The R&D center on cloud computing and intelligence technology of Huawei, located at China-Singapore Eco-City in Tianjin Binhai new area.
Zhang Peng | LightRocket | Getty Images
Chinese telecommunications equipment giant Huawei lost out to Nokia and Ericsson in building Singapore’s main 5G networks, but may be involved in the broader ecosystem at a reduced capacity.
Local telcos were given the final approval on Wednesday by the country’s regulator, Infocomm Media Development Authority (IMDA), to start building the two nationwide networks. They were provisionally selected in April and had to complete the regulatory process.
5G refers to the fifth generation of high-speed mobile internet that aims to provide faster data speeds and more bandwidth to carry growing levels of web traffic.
Singapore Telecommunications said it is in talks with Sweden’s Ericsson to be the main vendor for its 5G and localized networks. The joint venture between Starhub and M1 said it selected Finland’s Nokia as the preferred technology partner to build its 5G network.
Singtel and the joint venture between Starhub and M1 will each build a standalone 5G network. These are infrastructure designed using 5G-specific technologies, providing wide-area coverage using the most efficient spectrum available. They are also very expensive to build.
All four telcos in Singapore are also going to offer localized 5G services.
No vendor exclusion
Last October, IMDA clearly spelled out Singapore’s requirements in terms of performance, security, and resilience that local telcos must ensure their 5G networks have, according to the country’s minister for communications and information, S Iswaran.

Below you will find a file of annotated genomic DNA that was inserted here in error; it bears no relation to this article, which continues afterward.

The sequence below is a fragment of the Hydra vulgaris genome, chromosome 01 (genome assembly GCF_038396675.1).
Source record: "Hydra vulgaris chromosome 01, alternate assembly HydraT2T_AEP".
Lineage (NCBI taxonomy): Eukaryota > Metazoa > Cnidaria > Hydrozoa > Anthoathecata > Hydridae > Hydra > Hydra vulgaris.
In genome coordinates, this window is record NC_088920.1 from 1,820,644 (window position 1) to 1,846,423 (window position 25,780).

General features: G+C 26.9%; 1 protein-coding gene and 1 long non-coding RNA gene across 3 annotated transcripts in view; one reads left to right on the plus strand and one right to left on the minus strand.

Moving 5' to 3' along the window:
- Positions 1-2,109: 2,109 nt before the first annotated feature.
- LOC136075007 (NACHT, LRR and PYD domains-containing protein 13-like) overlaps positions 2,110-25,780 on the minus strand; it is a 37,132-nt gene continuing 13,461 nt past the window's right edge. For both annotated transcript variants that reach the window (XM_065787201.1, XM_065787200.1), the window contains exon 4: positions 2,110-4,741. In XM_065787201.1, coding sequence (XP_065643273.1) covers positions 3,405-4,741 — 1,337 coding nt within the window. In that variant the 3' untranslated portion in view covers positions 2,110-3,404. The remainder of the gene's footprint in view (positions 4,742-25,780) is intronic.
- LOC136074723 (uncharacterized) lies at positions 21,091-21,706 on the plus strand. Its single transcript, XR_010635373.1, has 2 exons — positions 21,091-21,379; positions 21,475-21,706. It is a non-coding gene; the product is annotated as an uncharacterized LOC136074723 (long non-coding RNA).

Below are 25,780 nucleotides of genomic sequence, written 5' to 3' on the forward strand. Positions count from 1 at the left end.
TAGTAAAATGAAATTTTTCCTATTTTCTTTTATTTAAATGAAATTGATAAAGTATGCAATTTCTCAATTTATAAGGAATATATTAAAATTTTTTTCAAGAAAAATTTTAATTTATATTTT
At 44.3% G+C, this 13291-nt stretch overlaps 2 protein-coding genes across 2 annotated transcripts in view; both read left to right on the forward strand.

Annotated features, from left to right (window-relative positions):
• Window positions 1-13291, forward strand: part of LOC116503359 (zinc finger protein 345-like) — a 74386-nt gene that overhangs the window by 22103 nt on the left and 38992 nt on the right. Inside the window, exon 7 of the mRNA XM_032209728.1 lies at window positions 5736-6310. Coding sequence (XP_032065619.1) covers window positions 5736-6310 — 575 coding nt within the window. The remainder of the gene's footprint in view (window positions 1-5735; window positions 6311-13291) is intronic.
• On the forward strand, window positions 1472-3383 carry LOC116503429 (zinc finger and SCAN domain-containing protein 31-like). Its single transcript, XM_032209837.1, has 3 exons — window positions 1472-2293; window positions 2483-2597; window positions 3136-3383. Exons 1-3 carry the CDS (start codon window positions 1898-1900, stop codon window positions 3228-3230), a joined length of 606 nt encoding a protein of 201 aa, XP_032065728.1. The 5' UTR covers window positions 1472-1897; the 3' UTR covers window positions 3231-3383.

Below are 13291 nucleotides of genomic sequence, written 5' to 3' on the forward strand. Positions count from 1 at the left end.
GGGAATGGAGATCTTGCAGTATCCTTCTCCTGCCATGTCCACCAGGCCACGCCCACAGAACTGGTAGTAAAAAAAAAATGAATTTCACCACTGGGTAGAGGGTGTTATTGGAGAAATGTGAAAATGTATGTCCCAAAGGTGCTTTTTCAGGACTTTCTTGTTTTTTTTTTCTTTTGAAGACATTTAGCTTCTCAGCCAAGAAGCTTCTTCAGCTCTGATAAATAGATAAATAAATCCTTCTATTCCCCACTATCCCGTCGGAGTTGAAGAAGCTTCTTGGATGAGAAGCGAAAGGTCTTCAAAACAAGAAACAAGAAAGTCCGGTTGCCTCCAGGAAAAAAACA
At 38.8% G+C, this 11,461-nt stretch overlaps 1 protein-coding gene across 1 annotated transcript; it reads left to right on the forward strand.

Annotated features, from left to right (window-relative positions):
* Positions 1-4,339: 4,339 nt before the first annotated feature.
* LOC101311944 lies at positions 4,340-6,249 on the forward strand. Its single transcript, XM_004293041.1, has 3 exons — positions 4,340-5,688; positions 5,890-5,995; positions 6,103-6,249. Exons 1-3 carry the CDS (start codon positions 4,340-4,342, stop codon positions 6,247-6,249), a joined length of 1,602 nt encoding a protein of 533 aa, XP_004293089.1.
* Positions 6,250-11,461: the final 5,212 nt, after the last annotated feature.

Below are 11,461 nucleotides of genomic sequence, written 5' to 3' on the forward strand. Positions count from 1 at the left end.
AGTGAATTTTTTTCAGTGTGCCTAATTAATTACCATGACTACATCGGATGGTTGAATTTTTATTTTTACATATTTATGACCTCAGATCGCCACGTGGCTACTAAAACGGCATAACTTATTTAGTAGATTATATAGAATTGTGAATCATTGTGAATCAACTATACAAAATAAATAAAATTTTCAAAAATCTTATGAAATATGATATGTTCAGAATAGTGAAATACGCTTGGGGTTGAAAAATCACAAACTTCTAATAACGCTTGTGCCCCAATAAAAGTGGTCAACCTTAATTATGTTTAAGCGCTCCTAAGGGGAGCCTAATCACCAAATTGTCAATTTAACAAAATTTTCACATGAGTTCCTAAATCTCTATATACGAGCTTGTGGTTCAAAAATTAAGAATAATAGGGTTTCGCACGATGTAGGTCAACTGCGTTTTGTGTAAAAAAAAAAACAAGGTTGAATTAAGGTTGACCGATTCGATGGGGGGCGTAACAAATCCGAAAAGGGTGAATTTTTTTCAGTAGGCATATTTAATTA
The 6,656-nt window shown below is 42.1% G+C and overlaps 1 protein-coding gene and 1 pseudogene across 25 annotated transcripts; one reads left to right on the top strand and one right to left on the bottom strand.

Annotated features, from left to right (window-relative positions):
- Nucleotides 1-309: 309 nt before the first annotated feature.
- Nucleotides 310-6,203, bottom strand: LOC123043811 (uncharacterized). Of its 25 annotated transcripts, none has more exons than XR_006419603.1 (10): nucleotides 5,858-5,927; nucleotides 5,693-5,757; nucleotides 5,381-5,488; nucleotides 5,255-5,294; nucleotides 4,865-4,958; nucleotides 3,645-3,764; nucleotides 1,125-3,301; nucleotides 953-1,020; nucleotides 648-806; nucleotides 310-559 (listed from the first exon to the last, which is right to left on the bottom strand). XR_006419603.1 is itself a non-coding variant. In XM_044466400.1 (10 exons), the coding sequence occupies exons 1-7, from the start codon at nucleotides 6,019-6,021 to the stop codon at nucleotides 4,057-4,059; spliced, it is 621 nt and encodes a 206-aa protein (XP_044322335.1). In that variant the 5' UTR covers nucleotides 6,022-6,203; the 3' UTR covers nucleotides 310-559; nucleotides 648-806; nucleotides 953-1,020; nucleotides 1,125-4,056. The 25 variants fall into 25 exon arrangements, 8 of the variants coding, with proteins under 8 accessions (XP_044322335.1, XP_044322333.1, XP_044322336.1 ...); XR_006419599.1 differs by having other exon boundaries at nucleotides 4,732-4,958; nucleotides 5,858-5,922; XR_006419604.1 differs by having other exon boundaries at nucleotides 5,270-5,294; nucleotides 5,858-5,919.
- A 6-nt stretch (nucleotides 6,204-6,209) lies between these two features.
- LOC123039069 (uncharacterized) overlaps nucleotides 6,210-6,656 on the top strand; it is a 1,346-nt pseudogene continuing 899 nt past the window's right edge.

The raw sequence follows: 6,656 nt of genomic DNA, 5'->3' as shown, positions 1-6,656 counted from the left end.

He told CNBC’s “Squawk Box Asia” on Thursday that Singapore did not prevent Huawei from participating in the city-state’s 5G infrastructure. He pointed out that few of the telcos were looking at working with the Chinese firm as well as its Shenzhen-headquartered rival, ZTE, on some parts of the networks.
Starhub said Nokia is the preferred technology supplier for its localized network. It added that it is exploring other network elements with various vendors including Huawei and ZTE. M1 said it will look to work with multiple vendors, including Huawei, to deploy localized networks.
IMDA said that TPG Telecom, which lost out on the bid to build one of the standalone networks, will be allocated spectrum to roll out localized 5G networks. Huawei is a supplier for TPG.
“If you look at it purely by its outcome, it’s very clear – a) we did not specifically exclude any vendor, b) the process has been a rigorous and competitive one and c) the outcome is an ecosystem where there are diverse players,” Iswaran said. “I would add, as we look ahead, our 5G ecosystem will continue to evolve and there will be more opportunities for various technology players to participate.”
Huawei is one of the major names in the race to build 5G infrastructure. But, the United States has accused the company of including security vulnerabilities in its hardware that could be used for espionage by Beijing. Washington has urged its allies to exclude the tech firm from their 5G networks. Huawei has denied allegations that it colludes with Chinese intelligence.
Focus on security and resilience
Iswaran explained that the resilience and security of Singapore’s 5G infrastructure was a major consideration in the city-state’s selection process. The technology would enable more data, greater device density, faster throughput rates and lower latency.
“There has been no compromise on the standards, we have adopted not just from best practices around the world, but also looking at our own circumstances and our various agencies have specified it very clearly,” he said, adding that IMDA is satisfied that the winning telcos have met all the necessary requirements.
IMDA said in April that telcos will have to roll out 5G standalone networks from January 2021. They would also be required to provide 50% islandwide coverage by the end of 2022 and full coverage by the end of 2025.
Iswaran on Thursday said he expected the telcos to move in response to the market demand and once the use cases for 5G become apparent, they will move a lot faster.